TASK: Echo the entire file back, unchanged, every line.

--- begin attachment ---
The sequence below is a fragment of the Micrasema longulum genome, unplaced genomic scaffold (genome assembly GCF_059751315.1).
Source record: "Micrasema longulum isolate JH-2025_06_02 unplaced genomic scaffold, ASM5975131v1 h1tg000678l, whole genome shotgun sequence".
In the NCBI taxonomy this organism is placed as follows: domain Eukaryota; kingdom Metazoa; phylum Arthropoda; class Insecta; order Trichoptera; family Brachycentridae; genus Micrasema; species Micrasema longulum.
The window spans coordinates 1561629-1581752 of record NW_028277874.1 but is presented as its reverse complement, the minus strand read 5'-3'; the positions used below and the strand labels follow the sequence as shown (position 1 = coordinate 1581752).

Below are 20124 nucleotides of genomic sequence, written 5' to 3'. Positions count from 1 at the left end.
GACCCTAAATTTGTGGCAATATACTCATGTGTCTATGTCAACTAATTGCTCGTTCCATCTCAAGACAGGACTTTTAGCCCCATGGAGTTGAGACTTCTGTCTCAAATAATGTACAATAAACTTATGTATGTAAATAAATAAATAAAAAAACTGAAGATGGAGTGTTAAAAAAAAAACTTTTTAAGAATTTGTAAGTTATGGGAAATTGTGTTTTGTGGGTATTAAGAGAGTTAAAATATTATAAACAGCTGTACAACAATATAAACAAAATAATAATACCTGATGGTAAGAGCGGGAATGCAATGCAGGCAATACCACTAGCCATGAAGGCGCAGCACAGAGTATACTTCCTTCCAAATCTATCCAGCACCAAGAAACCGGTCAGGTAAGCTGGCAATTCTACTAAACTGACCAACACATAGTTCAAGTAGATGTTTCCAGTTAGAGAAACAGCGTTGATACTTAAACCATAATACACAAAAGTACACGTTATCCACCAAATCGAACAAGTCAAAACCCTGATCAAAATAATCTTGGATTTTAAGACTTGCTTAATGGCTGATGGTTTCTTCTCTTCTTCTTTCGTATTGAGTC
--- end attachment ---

The sequence below is a fragment of the Micrasema longulum genome, unplaced genomic scaffold (genome assembly GCF_059751315.1).
Source record: "Micrasema longulum isolate JH-2025_06_02 unplaced genomic scaffold, ASM5975131v1 h1tg000678l, whole genome shotgun sequence".
In the NCBI taxonomy this organism is placed as follows: domain Eukaryota; kingdom Metazoa; phylum Arthropoda; class Insecta; order Trichoptera; family Brachycentridae; genus Micrasema; species Micrasema longulum.
The window spans coordinates 1561629-1581752 of record NW_028277874.1 but is presented as its reverse complement, the minus strand read 5'-3'; the positions used below and the strand labels follow the sequence as shown (position 1 = coordinate 1581752).

Below are 20124 nucleotides of genomic sequence, written 5' to 3'. Positions count from 1 at the left end.
GACCCTAAATTTGTGGCAATATACTCATGTGTCTATGTCAACTAATTGCTCGTTCCATCTCAAGACAGGACTTTTAGCCCCATGGAGTTGAGACTTCTGTCTCAAATAATGTACAATAAACTTATGTATGTAAATAAATAAATAAAAAAACTGAAGATGGAGTGTTAAAAAAAAAACTTTTTAAGAATTTGTAAGTTATGGGAAATTGTGTTTTGTGGGTATTAAGAGAGTTAAAATATTATAAACAGCTGTACAACAATATAAACAAAATAATAATACCTGATGGTAAGAGCGGGAATGCAATGCAGGCAATACCACTAGCCATGAAGGCGCAGCACAGAGTATACTTCCTTCCAAATCTATCCAGCACCAAGAAACCGGTCAGGTAAGCTGGCAATTCTACTAAACTGACCAACACATAGTTCAAGTAGATGTTTCCAGTTAGAGAAACAGCGTTGATACTTAAACCATAATACACAAAAGTACACGTTATCCACCAAATCGAACAAGTCAAAACCCTGATCAAAATAATCTTGGATTTTAAGACTTGCTTAATGGCTGATGGTTTCTTCTCTTCTTCTTTCGTATTGAGTC